When transporting a gun in your vehicle several things must be considered. If you are merely taking the firearm to the range, between homes, or to the store, gunsmith etc…. then you will need to comply with the gun laws in your state. Most rules include storing the firearm unloaded in a case made for gun storage, separate from the ammunition and inaccessible to the driver or passengers. If you are in a Pick-Up truck or Sports Utility Vehicle these vehicles may have different requirements due to the lack of a trunk. This is true for handguns as well as long guns. These laws vary from state to state so if you are on a trip it is your responsibility to understand requirements for your home state as well as other states you may enter.
Carrying a gun in your vehicle is a completely different matter; you must consider ease of access, concealment, security in a crash, and safety/security when you leave the vehicle. It will likely take more than one solution to make sure you have covered all the bases.
The holster that you wear outside of your vehicle may be almost completely inaccessible once you sit down and buckle up. Inside the waistband holsters will likely dig into your thigh when seated, Pancake and outside the waistband belt holsters will likely be blocked by the seat belt buckle, and pocket holsters are typically not accessible when seated. Ladies if your gun is in your purse, harsh braking or turns may send your gun out of reach when you need it most.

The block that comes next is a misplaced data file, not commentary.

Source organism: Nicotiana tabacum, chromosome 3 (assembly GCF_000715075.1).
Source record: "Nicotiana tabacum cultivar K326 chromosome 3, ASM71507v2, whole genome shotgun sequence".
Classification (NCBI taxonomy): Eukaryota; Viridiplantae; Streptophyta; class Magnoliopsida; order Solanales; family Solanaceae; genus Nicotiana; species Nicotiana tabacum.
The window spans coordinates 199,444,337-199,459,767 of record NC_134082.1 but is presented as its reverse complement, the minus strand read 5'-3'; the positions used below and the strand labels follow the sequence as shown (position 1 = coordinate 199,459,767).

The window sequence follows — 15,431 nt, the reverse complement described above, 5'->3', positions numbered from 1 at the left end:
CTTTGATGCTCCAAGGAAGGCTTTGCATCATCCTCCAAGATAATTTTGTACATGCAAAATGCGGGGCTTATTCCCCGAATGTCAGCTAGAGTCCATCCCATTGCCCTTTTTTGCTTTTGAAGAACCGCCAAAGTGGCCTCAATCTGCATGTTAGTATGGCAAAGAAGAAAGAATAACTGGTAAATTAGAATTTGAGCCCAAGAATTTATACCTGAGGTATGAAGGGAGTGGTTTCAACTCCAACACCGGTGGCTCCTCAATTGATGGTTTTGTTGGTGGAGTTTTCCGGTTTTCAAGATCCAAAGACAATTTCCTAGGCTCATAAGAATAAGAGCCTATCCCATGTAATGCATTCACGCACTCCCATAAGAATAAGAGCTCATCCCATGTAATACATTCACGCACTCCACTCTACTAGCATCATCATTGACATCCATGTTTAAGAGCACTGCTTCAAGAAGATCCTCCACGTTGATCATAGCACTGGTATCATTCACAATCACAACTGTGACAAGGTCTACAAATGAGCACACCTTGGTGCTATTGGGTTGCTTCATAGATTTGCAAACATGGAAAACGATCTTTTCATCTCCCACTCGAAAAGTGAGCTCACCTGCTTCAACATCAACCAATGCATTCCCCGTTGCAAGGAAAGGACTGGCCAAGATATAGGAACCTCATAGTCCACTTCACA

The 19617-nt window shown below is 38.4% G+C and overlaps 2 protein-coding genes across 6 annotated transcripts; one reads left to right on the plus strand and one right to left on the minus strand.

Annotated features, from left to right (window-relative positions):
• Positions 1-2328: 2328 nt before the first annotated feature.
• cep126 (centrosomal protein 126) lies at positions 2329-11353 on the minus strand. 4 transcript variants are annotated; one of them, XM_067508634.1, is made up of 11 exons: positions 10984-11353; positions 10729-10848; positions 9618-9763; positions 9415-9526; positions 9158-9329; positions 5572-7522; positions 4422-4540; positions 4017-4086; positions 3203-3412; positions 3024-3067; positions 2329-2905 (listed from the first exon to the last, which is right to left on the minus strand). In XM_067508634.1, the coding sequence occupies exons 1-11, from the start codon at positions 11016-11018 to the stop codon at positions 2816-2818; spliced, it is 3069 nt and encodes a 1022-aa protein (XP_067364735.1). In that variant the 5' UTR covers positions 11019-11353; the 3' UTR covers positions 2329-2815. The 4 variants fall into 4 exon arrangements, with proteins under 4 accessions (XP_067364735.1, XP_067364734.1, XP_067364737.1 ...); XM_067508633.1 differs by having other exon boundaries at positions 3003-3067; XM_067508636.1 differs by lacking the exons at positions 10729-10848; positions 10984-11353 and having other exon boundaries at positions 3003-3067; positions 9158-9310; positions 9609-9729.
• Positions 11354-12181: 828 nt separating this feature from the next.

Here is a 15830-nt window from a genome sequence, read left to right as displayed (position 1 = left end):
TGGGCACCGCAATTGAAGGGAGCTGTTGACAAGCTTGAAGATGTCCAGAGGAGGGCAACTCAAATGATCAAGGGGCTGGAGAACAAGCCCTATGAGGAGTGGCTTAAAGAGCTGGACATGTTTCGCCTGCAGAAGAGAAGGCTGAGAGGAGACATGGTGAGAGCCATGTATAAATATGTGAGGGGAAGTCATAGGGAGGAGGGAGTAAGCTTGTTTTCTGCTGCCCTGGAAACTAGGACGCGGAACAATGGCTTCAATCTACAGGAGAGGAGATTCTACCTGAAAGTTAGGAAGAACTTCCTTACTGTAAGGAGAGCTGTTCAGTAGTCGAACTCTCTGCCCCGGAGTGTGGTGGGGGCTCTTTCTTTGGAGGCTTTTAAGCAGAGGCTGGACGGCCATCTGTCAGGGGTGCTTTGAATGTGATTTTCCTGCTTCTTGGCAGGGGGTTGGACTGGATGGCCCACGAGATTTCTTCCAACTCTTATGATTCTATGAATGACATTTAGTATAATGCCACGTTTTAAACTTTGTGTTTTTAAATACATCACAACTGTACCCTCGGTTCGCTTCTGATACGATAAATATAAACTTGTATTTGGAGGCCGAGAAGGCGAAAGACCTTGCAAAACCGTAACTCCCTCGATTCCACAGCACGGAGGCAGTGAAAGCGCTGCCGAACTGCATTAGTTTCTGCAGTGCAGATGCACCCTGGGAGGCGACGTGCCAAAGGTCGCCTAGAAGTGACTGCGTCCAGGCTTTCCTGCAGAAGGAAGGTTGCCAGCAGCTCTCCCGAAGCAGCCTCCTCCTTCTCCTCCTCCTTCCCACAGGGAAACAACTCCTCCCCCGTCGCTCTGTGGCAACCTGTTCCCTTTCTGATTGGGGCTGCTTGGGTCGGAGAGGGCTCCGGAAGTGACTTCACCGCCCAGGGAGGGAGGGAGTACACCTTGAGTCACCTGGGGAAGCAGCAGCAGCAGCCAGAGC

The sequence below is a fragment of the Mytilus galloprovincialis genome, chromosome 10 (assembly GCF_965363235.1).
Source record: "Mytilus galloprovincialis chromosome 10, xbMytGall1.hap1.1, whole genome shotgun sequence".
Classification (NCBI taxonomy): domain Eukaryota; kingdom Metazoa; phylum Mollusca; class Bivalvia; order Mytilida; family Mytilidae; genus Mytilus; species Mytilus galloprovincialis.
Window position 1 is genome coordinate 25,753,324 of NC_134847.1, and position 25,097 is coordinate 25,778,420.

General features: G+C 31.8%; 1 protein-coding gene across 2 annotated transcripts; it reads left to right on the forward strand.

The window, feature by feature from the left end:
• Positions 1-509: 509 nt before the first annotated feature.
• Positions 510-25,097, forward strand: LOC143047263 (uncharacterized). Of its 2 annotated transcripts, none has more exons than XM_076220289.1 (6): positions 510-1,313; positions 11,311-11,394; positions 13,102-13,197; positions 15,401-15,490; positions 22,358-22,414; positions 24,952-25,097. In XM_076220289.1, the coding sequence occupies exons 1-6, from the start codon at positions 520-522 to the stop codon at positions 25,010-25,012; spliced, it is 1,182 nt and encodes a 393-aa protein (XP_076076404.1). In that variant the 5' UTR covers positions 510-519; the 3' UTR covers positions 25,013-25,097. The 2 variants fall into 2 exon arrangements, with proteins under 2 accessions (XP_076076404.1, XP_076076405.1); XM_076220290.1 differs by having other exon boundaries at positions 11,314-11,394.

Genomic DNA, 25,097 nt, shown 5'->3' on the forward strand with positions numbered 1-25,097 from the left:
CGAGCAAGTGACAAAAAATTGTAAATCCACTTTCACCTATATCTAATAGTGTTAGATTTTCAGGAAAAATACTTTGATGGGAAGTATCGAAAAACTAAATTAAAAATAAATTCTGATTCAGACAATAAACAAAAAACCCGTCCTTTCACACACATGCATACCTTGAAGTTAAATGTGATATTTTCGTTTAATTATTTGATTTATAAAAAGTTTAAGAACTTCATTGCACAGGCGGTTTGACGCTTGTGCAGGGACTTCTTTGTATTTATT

A friend recently lamented this challenge while showing me his attempts at putting a firearm in the map pocket of his door and even trying to Velcro a holster to the console. None of these solutions gave him quick access nor would it ensure the firearm stays secure. A loaded gun weighs from 15 to over 30 ounces and can come loose and launch itself around the passenger compartment in a crash or rollover accident.
The best solutions that I have seen for both security and access when driving are marketed as “Car Seat holsters” One of the designs uses a strap that goes around and under the seat cushion placing the gun on the vertical surface between your legs at the front of the seat. It incorporates a snap or strap to hold the gun securely in place until you reach for it and release the retainer. A similar design straps around the seat back and places the gun at the junction of the seat back and cushion. It can be placed on either side for right or left handed people. Again a retention device prevents the gun from coming loose and becoming a projectile.
Several recent cases involving children gaining access to guns with tragic results is a reminder that we are responsible for our guns even when we are not present. When you leave the car if you cannot take your handgun with you, it must be secure from curious occupants and potential theft.
Storing your gun in the console or glove compartment is not adequate even if equipped with a lock. A typical interior lock will not stop a determined thief. Small gun containment safes are available that can be bolted or cabled to the floor or seat frames of the vehicle. Some have biometric readers so you can just swipe a finger print while others have combinations or keys. This method of storage will be secure when you leave the vehicle but may not allow the instant access you need in an emergency.
Next month: Traveling with your gun.
Until then …….Safe Shooting!